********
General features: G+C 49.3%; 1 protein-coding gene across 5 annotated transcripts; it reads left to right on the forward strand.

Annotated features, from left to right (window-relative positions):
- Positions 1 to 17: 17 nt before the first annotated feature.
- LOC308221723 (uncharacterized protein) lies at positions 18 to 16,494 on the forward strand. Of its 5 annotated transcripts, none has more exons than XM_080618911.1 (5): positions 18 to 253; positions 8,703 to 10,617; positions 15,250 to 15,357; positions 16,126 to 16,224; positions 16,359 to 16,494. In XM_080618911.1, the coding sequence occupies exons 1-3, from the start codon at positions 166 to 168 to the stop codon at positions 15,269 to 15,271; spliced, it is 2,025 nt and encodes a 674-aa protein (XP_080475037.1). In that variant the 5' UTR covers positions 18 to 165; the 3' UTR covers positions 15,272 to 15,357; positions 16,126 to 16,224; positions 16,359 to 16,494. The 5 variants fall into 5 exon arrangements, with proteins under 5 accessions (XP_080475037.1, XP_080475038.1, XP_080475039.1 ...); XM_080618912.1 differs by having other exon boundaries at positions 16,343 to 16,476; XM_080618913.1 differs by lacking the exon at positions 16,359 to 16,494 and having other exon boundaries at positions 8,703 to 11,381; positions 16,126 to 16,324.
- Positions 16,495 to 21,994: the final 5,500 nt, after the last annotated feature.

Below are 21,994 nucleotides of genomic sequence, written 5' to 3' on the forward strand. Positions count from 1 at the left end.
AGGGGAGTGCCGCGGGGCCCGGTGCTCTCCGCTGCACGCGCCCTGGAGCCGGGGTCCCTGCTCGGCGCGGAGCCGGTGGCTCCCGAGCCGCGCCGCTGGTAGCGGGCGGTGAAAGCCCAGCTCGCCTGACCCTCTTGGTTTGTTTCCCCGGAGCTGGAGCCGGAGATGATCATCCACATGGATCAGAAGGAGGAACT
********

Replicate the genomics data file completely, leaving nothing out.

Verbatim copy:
General features: G+C 49.3%; 1 protein-coding gene across 5 annotated transcripts; it reads left to right on the forward strand.

Annotated features, from left to right (window-relative positions):
- Positions 1 to 17: 17 nt before the first annotated feature.
- LOC308221723 (uncharacterized protein) lies at positions 18 to 16,494 on the forward strand. Of its 5 annotated transcripts, none has more exons than XM_080618911.1 (5): positions 18 to 253; positions 8,703 to 10,617; positions 15,250 to 15,357; positions 16,126 to 16,224; positions 16,359 to 16,494. In XM_080618911.1, the coding sequence occupies exons 1-3, from the start codon at positions 166 to 168 to the stop codon at positions 15,269 to 15,271; spliced, it is 2,025 nt and encodes a 674-aa protein (XP_080475037.1). In that variant the 5' UTR covers positions 18 to 165; the 3' UTR covers positions 15,272 to 15,357; positions 16,126 to 16,224; positions 16,359 to 16,494. The 5 variants fall into 5 exon arrangements, with proteins under 5 accessions (XP_080475037.1, XP_080475038.1, XP_080475039.1 ...); XM_080618912.1 differs by having other exon boundaries at positions 16,343 to 16,476; XM_080618913.1 differs by lacking the exon at positions 16,359 to 16,494 and having other exon boundaries at positions 8,703 to 11,381; positions 16,126 to 16,324.
- Positions 16,495 to 21,994: the final 5,500 nt, after the last annotated feature.

Below are 21,994 nucleotides of genomic sequence, written 5' to 3' on the forward strand. Positions count from 1 at the left end.
AGGGGAGTGCCGCGGGGCCCGGTGCTCTCCGCTGCACGCGCCCTGGAGCCGGGGTCCCTGCTCGGCGCGGAGCCGGTGGCTCCCGAGCCGCGCCGCTGGTAGCGGGCGGTGAAAGCCCAGCTCGCCTGACCCTCTTGGTTTGTTTCCCCGGAGCTGGAGCCGGAGATGATCATCCACATGGATCAGAAGGAGGAACT